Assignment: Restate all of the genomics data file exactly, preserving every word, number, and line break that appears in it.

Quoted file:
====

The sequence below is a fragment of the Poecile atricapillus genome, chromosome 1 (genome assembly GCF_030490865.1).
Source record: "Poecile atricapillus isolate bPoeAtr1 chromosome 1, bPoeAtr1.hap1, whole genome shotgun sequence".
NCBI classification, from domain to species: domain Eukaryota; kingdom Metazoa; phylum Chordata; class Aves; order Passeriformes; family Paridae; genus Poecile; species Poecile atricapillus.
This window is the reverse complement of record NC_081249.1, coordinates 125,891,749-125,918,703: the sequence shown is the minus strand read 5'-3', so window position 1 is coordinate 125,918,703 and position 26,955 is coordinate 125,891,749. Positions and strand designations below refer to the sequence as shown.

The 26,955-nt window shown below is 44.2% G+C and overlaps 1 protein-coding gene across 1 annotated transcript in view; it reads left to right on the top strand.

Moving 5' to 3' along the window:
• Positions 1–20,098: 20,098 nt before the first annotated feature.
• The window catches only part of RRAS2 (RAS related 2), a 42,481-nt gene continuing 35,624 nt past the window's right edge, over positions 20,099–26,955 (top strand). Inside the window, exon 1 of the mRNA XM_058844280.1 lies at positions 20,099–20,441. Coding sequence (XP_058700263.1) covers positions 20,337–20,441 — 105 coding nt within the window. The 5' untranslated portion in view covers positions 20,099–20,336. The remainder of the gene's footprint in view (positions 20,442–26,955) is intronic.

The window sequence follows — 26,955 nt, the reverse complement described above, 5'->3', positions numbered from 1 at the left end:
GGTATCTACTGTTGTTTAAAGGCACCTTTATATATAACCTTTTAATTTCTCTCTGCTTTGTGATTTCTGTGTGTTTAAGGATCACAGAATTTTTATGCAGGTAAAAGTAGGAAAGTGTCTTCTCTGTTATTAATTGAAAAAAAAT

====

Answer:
The sequence below is a fragment of the Poecile atricapillus genome, chromosome 1 (genome assembly GCF_030490865.1).
Source record: "Poecile atricapillus isolate bPoeAtr1 chromosome 1, bPoeAtr1.hap1, whole genome shotgun sequence".
NCBI classification, from domain to species: domain Eukaryota; kingdom Metazoa; phylum Chordata; class Aves; order Passeriformes; family Paridae; genus Poecile; species Poecile atricapillus.
This window is the reverse complement of record NC_081249.1, coordinates 125,891,749-125,918,703: the sequence shown is the minus strand read 5'-3', so window position 1 is coordinate 125,918,703 and position 26,955 is coordinate 125,891,749. Positions and strand designations below refer to the sequence as shown.

The 26,955-nt window shown below is 44.2% G+C and overlaps 1 protein-coding gene across 1 annotated transcript in view; it reads left to right on the top strand.

Moving 5' to 3' along the window:
• Positions 1–20,098: 20,098 nt before the first annotated feature.
• The window catches only part of RRAS2 (RAS related 2), a 42,481-nt gene continuing 35,624 nt past the window's right edge, over positions 20,099–26,955 (top strand). Inside the window, exon 1 of the mRNA XM_058844280.1 lies at positions 20,099–20,441. Coding sequence (XP_058700263.1) covers positions 20,337–20,441 — 105 coding nt within the window. The 5' untranslated portion in view covers positions 20,099–20,336. The remainder of the gene's footprint in view (positions 20,442–26,955) is intronic.

The window sequence follows — 26,955 nt, the reverse complement described above, 5'->3', positions numbered from 1 at the left end:
GGTATCTACTGTTGTTTAAAGGCACCTTTATATATAACCTTTTAATTTCTCTCTGCTTTGTGATTTCTGTGTGTTTAAGGATCACAGAATTTTTATGCAGGTAAAAGTAGGAAAGTGTCTTCTCTGTTATTAATTGAAAAAAAAT